The Scotland’s beautiful Western Isles that litter the coast offer any explorer incredible landscapes, landmarks and activities. From Skye in the North, to Bute in the South, you’ll not be short of things to do and sights to see.
The Isle of Skye is the largest island in the Inner Hebrides. Its landscape is dominated by the Cuillin hills which incorporate twelve of Scotland’s Munroes, and as a result Skye has some of the most dramatic scenery and challenging hikes in the country. Portree in the north is the largest town on the island with almost 3,000 inhabitants, and Dunvegan boasts the island’s most spectacular castle. Well worth a visit!
Travelling south, past the Isle of Rum, you’ll get to the islands of Coll and Tiree. Coll is known for its sandy beaches, dramatic dunes, and the beautiful Breachacha Castle, making it the perfect place for a relaxing get-away. Tiree, for those looking for a more active holiday, is known as Scotland’s surfing capital, and has a vast array of water sports on offer.
The Isle of Mull, just to the east of Tiree, is the fourth largest of the British Isles. Why not challenge yourself with Ben More and take in the stunning views of the surrounding islands, Iona, Ulva and Staffa. Afterwards you can take a trip to Scotland’s only single malt whisky distillery in Tobermory to unwind. If you’re after a bit of history and culture, the nearby island of Iona is the tranquil setting for Iona Abbey which is one of the oldest abbeys in Western Europe and the burial site for almost 50 monarchs. Iona is also rich in Pictish and Celic history with carvings and ancient ruins across the island.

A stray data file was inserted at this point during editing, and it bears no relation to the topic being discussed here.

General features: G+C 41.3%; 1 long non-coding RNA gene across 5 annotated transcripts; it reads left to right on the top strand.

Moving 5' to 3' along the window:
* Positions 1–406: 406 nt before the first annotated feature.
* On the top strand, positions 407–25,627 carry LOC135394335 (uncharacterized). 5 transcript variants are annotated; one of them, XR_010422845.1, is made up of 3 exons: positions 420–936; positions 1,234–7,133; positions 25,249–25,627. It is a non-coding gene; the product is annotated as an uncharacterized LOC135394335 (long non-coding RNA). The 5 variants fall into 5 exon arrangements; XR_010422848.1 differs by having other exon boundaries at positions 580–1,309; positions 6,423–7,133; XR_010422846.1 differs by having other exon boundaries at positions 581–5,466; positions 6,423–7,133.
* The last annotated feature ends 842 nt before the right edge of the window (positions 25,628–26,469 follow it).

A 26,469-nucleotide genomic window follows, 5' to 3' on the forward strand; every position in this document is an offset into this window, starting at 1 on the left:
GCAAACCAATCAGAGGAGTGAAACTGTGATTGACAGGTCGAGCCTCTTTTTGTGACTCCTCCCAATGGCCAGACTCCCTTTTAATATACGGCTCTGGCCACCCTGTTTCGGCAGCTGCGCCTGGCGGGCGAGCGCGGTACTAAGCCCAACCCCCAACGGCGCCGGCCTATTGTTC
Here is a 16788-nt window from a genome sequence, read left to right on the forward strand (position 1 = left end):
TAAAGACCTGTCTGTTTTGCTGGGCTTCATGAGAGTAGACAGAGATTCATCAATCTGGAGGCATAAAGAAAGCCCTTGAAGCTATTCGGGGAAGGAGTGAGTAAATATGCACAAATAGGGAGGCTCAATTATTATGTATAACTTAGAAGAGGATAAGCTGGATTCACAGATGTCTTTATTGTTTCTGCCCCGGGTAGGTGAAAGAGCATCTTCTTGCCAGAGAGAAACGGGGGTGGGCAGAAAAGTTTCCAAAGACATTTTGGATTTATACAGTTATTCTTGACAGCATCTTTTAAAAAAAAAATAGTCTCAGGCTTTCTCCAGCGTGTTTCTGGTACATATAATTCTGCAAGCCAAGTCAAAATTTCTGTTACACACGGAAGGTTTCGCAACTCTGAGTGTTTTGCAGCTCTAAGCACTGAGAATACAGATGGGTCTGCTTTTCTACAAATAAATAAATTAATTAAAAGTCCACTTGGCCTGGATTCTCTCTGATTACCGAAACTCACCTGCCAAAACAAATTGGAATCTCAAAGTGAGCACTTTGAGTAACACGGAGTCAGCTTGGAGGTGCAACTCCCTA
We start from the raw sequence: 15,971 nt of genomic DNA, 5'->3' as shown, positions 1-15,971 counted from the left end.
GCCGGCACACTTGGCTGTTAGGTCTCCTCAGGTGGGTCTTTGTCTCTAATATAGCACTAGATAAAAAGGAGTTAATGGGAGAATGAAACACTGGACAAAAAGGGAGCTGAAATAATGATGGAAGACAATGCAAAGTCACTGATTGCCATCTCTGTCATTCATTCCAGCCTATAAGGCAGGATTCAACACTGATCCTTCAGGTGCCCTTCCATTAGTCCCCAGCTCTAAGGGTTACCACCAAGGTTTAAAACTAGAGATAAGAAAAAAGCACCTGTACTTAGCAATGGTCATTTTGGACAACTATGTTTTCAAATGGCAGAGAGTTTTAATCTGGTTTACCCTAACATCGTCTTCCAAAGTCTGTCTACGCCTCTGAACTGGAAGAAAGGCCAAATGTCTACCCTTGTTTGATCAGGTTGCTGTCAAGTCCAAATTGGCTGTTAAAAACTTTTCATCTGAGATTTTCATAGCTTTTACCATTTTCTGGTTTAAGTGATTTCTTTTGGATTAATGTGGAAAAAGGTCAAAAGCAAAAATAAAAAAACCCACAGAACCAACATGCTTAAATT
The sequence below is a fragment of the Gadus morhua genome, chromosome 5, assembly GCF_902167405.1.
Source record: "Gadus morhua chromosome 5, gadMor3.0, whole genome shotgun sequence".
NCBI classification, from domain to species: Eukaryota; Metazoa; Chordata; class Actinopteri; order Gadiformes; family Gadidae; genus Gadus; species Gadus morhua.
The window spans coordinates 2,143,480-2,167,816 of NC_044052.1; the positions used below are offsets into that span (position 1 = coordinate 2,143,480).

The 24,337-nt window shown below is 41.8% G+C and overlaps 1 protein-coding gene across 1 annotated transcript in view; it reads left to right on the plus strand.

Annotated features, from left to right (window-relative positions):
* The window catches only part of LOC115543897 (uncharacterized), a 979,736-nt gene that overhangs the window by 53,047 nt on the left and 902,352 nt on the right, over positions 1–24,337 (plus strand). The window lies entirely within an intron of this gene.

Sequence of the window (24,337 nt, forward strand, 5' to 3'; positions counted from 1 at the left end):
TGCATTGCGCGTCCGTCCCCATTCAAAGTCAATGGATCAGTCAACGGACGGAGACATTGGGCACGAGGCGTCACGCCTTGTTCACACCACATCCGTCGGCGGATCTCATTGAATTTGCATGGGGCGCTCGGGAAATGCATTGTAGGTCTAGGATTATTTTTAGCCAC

Travelling still further South, the Isle of Islay is a whisky-lover’s dream with eight fully operational distilleries. Bowmore is the oldest distillery on the island, dating back to 1779, and it is still in full working order today. For nature lovers, the neighbouring island of Jura has a larger population of deer than people, and brave tourists can even visit the Corryvreckan Whirlpool, the third largest in the world.
If you circle round the Kintyre peninsula you can reach the Isle of Bute. The island provides many wonderful sights, including the rather spectacular Mount Stuart House which is said to be one of the most remarkable pieces of Victorian architecture in the world. Rothsey Castle, situated in the island’s largest town, was built in the 13th century and is an another astonishing sight.
So you see, there is plenty to see and do on the islands. Contact Sleigh to plan your tour!